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Value declines slowed down during September

By Kyle Robbins
05 October 2022 | 5 minute read
Tim Lawless reb

The first month of spring saw the rate of reduction in national home prices ease, according to CoreLogic’s Home Value Index (HVI).

In what is welcome news for home owners after the research body announced in August that prices plummeted at the quickest rate in four decades, September has seen prices fall, albeit at a decreased rate from the month prior.

CoreLogic has reported its HVI recorded a 1.4 per cent decline in September, down from 1.6 per cent in August, with the slowed momentum of value decline evidently mostly in capital cities and broader rest-of-state regions.

The rate of decline accelerated in both Adelaide (0.2 per cent) and Perth (0.4 per cent); however, these reductions have been branded as “mild” in comparison to those experienced by other capitals, such as Sydney, which saw its monthly rate of decline ease from 2.3 per cent in August to 1.8 per cent last month.

Declines in Melbourne cooled slightly from 1.2 per cent in August to 1.1 per cent in September. It was a similar situation in Brisbane, which dropped from 1.8 per cent in August to 1.7 per cent last month.

Darwin remains the only anomaly, whereby house prices are yet to trend into negative territory; however, this is counteracted by the fact that values remain 10.1 per cent below the 2014 peak.

Despite the latest findings, Tim Lawless, CoreLogic’s research director, indicated that it remains too early to confirm whether the housing market has bypassed the worst of the downturn.

“It’s possible we have seen the initial shock of a rapid rise in interest rates pass through the market, and most borrowers and prospective home buyers have now ‘priced in’ further rate hikes. However, if interest rates continue to rise as rapidly as they have since May, we could see the rate of decline in housing values accelerate once again,” he said.

Mr Lawless outlined how the decline occurred simultaneously with improvement in other market indicators, including clearance rates, which have slowly trended upwards from mid-year lulls, and consumer sentiment — which improved in September on the back of strong labour market conditions.

He noted how there has also been a “flow of fresh listings [which] continue to slide through the first month of spring, which is uncommon for this time of year”.

Currently, Australia’s combined capital cities — where house prices climbed 25.5 per cent over the recent growth cycle — have seen values fall 5.5 per cent from the recent peak, equating to a loss of $46,100.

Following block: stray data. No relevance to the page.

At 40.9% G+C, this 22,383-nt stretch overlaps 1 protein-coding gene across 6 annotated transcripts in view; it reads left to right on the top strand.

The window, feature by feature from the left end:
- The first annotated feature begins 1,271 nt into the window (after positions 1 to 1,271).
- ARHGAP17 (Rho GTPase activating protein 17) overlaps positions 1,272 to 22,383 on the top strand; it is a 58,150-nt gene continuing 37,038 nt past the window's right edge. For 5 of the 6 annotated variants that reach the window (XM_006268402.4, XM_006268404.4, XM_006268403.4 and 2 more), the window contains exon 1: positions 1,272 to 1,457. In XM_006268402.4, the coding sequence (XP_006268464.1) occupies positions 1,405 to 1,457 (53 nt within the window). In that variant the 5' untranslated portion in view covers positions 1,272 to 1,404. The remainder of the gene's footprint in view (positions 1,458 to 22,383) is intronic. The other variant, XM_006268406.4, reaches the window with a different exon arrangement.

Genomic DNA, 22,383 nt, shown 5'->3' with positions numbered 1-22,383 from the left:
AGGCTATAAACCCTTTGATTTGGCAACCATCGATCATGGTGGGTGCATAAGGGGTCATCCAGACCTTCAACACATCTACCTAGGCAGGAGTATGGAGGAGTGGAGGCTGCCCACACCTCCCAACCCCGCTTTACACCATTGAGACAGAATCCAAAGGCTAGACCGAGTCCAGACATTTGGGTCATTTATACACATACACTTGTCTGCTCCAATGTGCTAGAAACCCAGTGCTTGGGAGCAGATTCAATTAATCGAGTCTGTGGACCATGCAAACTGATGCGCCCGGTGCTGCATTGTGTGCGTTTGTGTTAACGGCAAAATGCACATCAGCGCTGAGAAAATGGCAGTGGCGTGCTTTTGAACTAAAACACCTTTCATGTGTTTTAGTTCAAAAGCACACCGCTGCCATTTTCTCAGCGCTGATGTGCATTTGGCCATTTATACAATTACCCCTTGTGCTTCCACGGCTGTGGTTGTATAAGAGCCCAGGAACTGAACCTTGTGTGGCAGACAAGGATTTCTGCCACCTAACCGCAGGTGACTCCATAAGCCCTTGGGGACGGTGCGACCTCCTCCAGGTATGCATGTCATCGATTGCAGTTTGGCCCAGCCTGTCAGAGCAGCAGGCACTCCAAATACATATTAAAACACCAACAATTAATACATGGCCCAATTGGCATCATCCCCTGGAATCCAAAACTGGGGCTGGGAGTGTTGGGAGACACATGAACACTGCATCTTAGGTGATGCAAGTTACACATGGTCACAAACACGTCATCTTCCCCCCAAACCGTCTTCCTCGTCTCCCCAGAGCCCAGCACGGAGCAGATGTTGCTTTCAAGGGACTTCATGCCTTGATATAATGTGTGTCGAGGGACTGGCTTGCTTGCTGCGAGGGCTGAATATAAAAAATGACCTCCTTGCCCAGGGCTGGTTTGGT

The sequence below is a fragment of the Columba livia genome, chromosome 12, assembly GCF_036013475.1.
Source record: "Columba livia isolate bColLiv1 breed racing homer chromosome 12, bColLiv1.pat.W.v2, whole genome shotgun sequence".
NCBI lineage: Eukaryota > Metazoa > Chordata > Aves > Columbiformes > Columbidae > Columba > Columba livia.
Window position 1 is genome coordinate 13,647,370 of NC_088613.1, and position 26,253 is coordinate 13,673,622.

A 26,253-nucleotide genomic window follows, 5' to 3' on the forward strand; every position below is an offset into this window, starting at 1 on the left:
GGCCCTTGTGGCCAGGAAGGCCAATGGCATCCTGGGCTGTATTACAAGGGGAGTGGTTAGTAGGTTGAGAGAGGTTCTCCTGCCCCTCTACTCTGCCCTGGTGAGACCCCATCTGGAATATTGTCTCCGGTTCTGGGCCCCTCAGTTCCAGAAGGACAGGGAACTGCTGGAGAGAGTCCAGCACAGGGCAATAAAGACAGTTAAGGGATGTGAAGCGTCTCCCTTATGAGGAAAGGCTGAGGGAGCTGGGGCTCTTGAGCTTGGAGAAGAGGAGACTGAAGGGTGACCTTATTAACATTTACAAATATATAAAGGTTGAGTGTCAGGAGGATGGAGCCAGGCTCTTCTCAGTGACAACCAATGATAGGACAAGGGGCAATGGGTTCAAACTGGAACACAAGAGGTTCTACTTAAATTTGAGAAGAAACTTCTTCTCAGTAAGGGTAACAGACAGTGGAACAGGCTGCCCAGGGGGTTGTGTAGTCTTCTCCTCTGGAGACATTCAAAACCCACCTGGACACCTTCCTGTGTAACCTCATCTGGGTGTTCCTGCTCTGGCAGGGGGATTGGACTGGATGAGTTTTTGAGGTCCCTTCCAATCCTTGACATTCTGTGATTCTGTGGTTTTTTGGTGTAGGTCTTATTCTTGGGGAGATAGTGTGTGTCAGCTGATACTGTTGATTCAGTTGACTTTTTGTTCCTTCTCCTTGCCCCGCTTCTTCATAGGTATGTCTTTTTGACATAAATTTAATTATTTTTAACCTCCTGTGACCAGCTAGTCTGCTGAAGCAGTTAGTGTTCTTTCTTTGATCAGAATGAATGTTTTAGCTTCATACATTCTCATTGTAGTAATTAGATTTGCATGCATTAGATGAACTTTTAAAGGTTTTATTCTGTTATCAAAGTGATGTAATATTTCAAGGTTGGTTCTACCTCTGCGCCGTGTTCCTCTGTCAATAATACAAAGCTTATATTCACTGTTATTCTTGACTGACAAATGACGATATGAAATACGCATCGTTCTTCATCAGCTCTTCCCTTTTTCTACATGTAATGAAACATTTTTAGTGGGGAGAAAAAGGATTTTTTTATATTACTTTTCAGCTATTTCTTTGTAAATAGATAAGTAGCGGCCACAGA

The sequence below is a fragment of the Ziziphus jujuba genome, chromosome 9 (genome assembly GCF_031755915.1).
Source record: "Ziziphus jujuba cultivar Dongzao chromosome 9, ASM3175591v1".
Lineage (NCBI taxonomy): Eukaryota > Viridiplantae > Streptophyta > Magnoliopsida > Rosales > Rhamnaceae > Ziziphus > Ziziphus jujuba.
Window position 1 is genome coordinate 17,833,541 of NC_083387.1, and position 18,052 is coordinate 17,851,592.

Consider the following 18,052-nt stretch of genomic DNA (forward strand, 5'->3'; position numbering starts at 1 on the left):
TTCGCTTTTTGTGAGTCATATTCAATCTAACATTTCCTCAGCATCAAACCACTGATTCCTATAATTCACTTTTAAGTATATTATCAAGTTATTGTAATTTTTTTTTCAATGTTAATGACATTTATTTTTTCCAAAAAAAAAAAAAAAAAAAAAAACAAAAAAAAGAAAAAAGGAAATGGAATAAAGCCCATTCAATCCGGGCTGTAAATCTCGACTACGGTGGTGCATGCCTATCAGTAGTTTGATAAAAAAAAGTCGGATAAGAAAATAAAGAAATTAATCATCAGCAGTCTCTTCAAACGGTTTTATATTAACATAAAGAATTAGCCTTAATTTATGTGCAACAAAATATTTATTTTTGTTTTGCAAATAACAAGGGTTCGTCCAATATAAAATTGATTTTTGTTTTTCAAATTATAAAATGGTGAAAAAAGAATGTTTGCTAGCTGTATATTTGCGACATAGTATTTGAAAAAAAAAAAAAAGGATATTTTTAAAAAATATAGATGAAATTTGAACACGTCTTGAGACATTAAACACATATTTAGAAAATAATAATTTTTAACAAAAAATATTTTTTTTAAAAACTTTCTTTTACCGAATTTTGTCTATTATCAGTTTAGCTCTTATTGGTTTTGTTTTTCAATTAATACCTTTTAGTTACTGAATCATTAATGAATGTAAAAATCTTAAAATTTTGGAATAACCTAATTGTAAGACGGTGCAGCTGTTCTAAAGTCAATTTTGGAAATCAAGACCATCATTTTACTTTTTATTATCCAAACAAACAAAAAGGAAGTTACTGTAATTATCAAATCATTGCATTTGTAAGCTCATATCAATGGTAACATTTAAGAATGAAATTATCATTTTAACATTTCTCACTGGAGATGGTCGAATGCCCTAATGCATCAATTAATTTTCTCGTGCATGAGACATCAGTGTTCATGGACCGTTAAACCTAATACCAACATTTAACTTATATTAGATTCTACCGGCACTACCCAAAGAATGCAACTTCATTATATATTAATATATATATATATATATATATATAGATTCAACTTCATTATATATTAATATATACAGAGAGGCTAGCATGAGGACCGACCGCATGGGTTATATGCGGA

Regional housing markets have benefited from having a peak two months after their capital counterparts, resulting in their values, which grew 41.6 per cent during the upswing, only dropping 3.6 per cent through the end of September, or approximately $21,700.

Sydney remains the leading city for largest value drop since its peak. The harbour city’s market has seen prices plummet 9 per cent, or $104,300, from its peak in January this year.

Even with these rates of decline, the buffer between current prices and pre-COVID prices remains substantial across most Australian cities. Across the combined capital cities, house prices would need to drop 13.5 per cent in order to eradicate pandemic growth. However, in Melbourne, the fall would only need to be 4.3 per cent for this to occur.

Despite national trends, CoreLogic did explain that there were regions around the country that are resistant to the downwards momentum of prices, with Mr Lawless highlighting how this is occurring in “the more affordable areas of Adelaide and Perth, as well as some regional markets associated with agriculture, mining, and tourism”.

He concluded that interest rates would be the most influential factor in the housing market. To date, the cash rate had risen to 2.60 per cent after the Reserve Bank of Australia (RBA) handed down its October decision, the quickest increase since 1994, when, CoreLogic argued, households were less sensitive to the sharp rise in the cost of debt.

“In the September quarter of ’94, the ratio of housing debt to household disposable income was just 46.8. The impact of a higher cost of debt is far more meaningful now, with a housing debt to household income ratio of 143.7 recorded in March 2022,” Mr Lawless said.

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